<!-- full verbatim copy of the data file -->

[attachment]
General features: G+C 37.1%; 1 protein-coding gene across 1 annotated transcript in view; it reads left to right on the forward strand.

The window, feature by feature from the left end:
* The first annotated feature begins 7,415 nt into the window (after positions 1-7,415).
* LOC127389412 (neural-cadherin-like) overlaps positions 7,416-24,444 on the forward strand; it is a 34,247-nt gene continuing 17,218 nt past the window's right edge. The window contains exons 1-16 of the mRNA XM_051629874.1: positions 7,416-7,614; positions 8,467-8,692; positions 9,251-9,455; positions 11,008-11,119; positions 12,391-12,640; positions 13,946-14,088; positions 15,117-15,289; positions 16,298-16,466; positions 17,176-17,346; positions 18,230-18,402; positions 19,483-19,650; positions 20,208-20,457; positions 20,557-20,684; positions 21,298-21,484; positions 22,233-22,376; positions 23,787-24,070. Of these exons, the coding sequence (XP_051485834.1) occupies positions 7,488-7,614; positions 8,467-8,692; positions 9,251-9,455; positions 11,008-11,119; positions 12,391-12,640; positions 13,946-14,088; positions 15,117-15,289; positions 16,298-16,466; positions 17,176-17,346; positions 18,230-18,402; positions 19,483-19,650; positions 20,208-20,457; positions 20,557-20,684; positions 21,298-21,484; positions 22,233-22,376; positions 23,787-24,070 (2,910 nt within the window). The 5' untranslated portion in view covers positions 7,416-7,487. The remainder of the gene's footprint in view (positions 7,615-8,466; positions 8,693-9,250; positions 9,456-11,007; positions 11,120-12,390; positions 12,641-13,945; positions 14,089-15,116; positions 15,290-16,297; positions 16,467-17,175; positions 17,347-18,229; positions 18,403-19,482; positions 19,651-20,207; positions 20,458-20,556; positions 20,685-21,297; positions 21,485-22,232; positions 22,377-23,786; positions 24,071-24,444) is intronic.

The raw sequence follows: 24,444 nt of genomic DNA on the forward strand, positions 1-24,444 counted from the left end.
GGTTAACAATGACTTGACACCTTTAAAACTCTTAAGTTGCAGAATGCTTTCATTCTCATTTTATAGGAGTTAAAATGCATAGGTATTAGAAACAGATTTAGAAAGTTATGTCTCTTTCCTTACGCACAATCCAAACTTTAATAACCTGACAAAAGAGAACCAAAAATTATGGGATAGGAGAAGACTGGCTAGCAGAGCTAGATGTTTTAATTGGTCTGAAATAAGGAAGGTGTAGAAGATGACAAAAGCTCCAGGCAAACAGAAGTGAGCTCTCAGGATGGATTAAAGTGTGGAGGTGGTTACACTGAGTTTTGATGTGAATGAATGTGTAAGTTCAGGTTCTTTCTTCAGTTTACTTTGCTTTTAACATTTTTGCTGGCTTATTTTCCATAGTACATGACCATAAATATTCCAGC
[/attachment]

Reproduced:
General features: G+C 37.1%; 1 protein-coding gene across 1 annotated transcript in view; it reads left to right on the forward strand.

The window, feature by feature from the left end:
* The first annotated feature begins 7,415 nt into the window (after positions 1-7,415).
* LOC127389412 (neural-cadherin-like) overlaps positions 7,416-24,444 on the forward strand; it is a 34,247-nt gene continuing 17,218 nt past the window's right edge. The window contains exons 1-16 of the mRNA XM_051629874.1: positions 7,416-7,614; positions 8,467-8,692; positions 9,251-9,455; positions 11,008-11,119; positions 12,391-12,640; positions 13,946-14,088; positions 15,117-15,289; positions 16,298-16,466; positions 17,176-17,346; positions 18,230-18,402; positions 19,483-19,650; positions 20,208-20,457; positions 20,557-20,684; positions 21,298-21,484; positions 22,233-22,376; positions 23,787-24,070. Of these exons, the coding sequence (XP_051485834.1) occupies positions 7,488-7,614; positions 8,467-8,692; positions 9,251-9,455; positions 11,008-11,119; positions 12,391-12,640; positions 13,946-14,088; positions 15,117-15,289; positions 16,298-16,466; positions 17,176-17,346; positions 18,230-18,402; positions 19,483-19,650; positions 20,208-20,457; positions 20,557-20,684; positions 21,298-21,484; positions 22,233-22,376; positions 23,787-24,070 (2,910 nt within the window). The 5' untranslated portion in view covers positions 7,416-7,487. The remainder of the gene's footprint in view (positions 7,615-8,466; positions 8,693-9,250; positions 9,456-11,007; positions 11,120-12,390; positions 12,641-13,945; positions 14,089-15,116; positions 15,290-16,297; positions 16,467-17,175; positions 17,347-18,229; positions 18,403-19,482; positions 19,651-20,207; positions 20,458-20,556; positions 20,685-21,297; positions 21,485-22,232; positions 22,377-23,786; positions 24,071-24,444) is intronic.

The raw sequence follows: 24,444 nt of genomic DNA on the forward strand, positions 1-24,444 counted from the left end.
GGTTAACAATGACTTGACACCTTTAAAACTCTTAAGTTGCAGAATGCTTTCATTCTCATTTTATAGGAGTTAAAATGCATAGGTATTAGAAACAGATTTAGAAAGTTATGTCTCTTTCCTTACGCACAATCCAAACTTTAATAACCTGACAAAAGAGAACCAAAAATTATGGGATAGGAGAAGACTGGCTAGCAGAGCTAGATGTTTTAATTGGTCTGAAATAAGGAAGGTGTAGAAGATGACAAAAGCTCCAGGCAAACAGAAGTGAGCTCTCAGGATGGATTAAAGTGTGGAGGTGGTTACACTGAGTTTTGATGTGAATGAATGTGTAAGTTCAGGTTCTTTCTTCAGTTTACTTTGCTTTTAACATTTTTGCTGGCTTATTTTCCATAGTACATGACCATAAATATTCCAGC